By summer, Jimenez was working with other scientists on an open letter to the World Health Organization. The letter, titled “It Is Time to Address Airborne Transmission of Coronavirus Disease 2019 (COVID-19),” was signed by 239 scientists from 32 countries. The New York Times wrote an article.
Separately, Jimenez, Miller and others continued examining the Washington choir outbreak, working directly with the choir to gather needed information. Their subsequent article — “Transmission of SARS-CoV-2 by inhalation of respiratory aerosol in the Skagit Valley Chorale superspreading event” — led to another surge of media attention when it was published in September.
Gradually, public health advice began to change. Experts deemphasized the need to sanitize surfaces. They began to talk more about the need for proper ventilation — which helps disperse aerosols.
The intellectual battle was won. So why weren’t the world’s leading health agencies acknowledging that?
In late September, the CDC posted guidance on its website saying that the coronavirus spreads frequently through the air. Days later, it pulled that guidance down, saying the information had been posted in error.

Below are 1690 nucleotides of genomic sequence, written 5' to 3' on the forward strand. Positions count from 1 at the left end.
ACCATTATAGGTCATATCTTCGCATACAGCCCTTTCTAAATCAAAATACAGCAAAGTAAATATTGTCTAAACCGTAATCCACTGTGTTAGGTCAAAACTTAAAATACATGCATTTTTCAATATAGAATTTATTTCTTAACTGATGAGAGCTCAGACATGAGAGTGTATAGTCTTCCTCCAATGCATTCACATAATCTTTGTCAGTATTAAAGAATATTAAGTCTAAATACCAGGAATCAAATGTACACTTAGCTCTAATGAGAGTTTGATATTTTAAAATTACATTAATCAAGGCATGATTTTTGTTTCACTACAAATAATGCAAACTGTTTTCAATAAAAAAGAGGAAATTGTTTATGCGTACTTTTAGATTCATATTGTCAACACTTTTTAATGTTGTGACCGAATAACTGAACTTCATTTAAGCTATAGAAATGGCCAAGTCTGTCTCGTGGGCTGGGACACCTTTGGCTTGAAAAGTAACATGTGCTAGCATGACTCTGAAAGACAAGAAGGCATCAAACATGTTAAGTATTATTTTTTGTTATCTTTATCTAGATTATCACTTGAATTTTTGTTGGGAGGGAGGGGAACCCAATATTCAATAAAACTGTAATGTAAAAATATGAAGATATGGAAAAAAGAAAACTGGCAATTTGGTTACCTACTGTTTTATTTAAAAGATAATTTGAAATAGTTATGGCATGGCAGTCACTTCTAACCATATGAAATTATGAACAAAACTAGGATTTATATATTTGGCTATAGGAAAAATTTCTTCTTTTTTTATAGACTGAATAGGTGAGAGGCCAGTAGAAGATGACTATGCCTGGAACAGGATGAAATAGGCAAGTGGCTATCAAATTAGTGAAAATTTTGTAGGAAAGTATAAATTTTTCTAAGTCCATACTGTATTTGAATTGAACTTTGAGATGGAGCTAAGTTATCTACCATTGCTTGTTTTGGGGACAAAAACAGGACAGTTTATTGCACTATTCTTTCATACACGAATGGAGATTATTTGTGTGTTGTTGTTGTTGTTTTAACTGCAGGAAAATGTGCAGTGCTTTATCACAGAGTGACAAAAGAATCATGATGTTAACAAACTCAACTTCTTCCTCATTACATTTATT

To Jimenez, this made the agency’s mistake about how the virus spreads even worse because it potentially undermined the measures that needed to be taken to slow the virus’ spread.
“What we’ve seen is if you tell people what they have to do without explaining why they have to do it, it creates all these arguments,” Jimenez said.
Eventually, though, the big health authorities came around. This spring, both the WHO and the CDC updated guidance on coronavirus to say that aerosol transmission is a major method of spread.
Jiminez was still irked.
“There is some relief that we have made progress,” he said. “But at the same time, there’s such frustration that there is still resistance.”
Now, he hopes to turn attention to other respiratory viruses like the flu — diseases where Jimenez believes health authorities may be making the same mistakes they made with coronavirus. He said he can’t stop at just coronavirus. If more viruses than previously thought are airborne, it means there need to be changes to longstanding public health protocols, there needs to be new messaging about how to keep people safe, there needs to be a greater stockpile of super-protective N95 masks.
“A year ago, I thought I was going to help for a few months and the evidence was so obvious that I wouldn’t be needed anymore,” Jimenez said.
He chuckled at that thought, seemingly so distant now.
“But that hasn’t been the case.”
CORRECTION: This story was updated at 8:15 a.m. on July 5, 2021, to clarify that tuberculosis is caused by a bacterium, not a virus.